How to use a Zika vaccine in the field
The U.S. Centers for Disease Control and Prevention announced Friday that Zika vaccines are now being tested in the United States, in addition to other countries.
The CDC said the tests were conducted in Minnesota, Michigan, Kansas, Tennessee, New York, Ohio, Texas, Colorado, Utah, Florida, Arizona and Washington.
It’s not clear how the Zika virus spreads through mosquitos or if it will be contained.
U.N. health officials have warned of a possible rise in microcephaly, a birth defect that causes abnormally small heads, as the virus sweeps through South and Central America.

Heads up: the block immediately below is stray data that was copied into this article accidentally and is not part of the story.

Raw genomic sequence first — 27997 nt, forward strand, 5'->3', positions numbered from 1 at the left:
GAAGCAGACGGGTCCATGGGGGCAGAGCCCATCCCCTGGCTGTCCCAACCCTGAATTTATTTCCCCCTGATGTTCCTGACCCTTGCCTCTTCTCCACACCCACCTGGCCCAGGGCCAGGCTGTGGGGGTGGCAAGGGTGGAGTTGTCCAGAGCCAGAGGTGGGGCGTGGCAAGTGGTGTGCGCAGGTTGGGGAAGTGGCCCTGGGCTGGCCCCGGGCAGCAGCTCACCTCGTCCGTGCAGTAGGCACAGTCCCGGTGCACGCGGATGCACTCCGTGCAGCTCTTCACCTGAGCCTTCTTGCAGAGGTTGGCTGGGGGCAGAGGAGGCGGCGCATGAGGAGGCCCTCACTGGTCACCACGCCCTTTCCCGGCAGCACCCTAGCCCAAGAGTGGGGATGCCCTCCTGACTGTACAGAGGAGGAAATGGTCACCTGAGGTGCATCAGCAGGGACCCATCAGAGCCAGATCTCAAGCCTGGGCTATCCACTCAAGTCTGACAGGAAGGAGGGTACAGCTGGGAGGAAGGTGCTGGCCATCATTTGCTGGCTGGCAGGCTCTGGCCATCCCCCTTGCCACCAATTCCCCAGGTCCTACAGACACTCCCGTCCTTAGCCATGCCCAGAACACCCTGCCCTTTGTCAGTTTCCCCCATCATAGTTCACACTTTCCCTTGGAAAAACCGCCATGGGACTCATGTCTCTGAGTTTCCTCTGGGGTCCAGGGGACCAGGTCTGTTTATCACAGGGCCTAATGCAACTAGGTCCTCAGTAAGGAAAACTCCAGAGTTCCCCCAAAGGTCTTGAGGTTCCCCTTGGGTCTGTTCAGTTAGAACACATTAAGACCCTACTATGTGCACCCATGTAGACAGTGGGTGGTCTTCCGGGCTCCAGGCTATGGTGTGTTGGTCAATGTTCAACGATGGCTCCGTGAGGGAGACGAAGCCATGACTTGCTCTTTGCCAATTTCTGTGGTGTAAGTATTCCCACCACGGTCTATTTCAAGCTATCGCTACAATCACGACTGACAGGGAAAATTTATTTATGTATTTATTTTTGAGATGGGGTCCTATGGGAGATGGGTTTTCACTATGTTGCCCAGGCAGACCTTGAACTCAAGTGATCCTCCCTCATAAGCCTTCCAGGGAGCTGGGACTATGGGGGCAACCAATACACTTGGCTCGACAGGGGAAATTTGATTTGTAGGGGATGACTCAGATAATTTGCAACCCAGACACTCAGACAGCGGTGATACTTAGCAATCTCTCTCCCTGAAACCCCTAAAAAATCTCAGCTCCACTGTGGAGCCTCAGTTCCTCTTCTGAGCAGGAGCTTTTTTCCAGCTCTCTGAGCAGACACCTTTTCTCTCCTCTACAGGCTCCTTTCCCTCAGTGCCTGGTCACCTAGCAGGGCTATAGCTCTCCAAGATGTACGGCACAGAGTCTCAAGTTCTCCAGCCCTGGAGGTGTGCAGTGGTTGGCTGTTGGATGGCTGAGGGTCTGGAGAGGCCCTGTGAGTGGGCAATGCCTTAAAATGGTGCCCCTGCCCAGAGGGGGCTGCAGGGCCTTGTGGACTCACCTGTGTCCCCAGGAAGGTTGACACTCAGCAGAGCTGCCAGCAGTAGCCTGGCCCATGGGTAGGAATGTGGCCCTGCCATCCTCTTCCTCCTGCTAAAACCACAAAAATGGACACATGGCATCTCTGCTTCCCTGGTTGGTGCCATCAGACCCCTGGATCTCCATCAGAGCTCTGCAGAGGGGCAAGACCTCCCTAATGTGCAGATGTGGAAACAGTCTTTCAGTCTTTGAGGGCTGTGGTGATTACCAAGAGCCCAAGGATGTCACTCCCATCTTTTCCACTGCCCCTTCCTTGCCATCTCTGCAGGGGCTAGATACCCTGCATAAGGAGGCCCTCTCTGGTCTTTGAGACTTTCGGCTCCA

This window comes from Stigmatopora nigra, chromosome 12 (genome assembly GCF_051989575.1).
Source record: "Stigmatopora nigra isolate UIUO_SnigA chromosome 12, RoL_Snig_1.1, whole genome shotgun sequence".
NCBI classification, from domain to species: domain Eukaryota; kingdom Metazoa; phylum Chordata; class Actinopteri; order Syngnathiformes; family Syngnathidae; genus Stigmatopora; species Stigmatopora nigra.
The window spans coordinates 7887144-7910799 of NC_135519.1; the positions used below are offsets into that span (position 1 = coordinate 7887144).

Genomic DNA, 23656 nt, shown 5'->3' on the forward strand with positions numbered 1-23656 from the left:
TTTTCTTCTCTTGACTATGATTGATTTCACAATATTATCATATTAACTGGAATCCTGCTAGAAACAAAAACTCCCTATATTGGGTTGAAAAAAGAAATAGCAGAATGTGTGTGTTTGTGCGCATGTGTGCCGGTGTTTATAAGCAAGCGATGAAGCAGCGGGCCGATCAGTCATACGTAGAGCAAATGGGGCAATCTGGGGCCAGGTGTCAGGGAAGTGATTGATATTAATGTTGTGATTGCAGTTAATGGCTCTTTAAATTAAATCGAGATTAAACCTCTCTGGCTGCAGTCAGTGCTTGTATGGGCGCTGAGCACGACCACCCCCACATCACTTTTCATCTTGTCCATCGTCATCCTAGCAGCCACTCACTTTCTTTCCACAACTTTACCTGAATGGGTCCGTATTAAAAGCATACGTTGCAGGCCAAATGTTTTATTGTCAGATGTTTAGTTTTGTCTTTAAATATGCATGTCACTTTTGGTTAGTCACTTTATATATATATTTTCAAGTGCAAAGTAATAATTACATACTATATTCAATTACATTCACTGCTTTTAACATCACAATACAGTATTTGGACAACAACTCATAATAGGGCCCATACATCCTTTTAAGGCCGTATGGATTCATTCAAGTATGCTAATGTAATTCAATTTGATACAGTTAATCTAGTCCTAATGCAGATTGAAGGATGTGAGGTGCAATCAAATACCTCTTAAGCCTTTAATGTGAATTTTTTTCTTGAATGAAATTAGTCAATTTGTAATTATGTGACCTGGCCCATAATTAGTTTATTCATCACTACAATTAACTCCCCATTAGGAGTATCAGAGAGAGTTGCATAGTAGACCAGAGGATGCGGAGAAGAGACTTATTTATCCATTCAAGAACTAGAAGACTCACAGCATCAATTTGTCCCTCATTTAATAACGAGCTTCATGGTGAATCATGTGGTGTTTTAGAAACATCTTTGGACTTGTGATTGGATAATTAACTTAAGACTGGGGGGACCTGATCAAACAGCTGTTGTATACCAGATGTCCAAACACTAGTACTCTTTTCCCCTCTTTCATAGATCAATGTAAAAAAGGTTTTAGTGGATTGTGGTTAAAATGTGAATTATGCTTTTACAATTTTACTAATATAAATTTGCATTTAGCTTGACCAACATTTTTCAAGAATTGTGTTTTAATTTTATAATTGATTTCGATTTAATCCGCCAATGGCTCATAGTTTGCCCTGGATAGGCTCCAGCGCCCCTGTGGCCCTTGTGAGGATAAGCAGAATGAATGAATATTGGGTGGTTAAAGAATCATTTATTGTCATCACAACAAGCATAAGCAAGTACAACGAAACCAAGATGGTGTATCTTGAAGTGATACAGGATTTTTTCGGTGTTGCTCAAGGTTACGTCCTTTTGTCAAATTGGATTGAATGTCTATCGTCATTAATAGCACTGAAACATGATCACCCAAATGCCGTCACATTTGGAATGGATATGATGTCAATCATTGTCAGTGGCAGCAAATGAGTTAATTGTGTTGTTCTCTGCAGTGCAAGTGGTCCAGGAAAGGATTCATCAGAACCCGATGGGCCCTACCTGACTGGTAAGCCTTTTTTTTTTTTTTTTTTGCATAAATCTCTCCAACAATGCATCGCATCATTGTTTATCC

The virus is transmitted through sexual contact and in contaminated areas such as stagnant water, contaminated surfaces, stagnant urine, or in contaminated water that contains other contaminants, such as feces.
The Zika virus has been found in the brain, kidney, lungs and liver of people in the Americas.
Zika can cause birth defects and birth defects in fetuses.
CDC says the Zika vaccine is safe for use in adults over the age of 6 months, with no evidence that it’s causing problems for babies.
The vaccine is designed to protect people over the course of several months from the virus.
Zika is spread through close contact, such like when a pregnant woman has sex with an infected partner or when a child is born to a woman who is infected.
Symptoms include fever, rash, joint pain, muscle aches, joint swelling, and joint pain or stiffness.
Some people have a milder form of the virus, called microcephi, and can remain unvaccinated.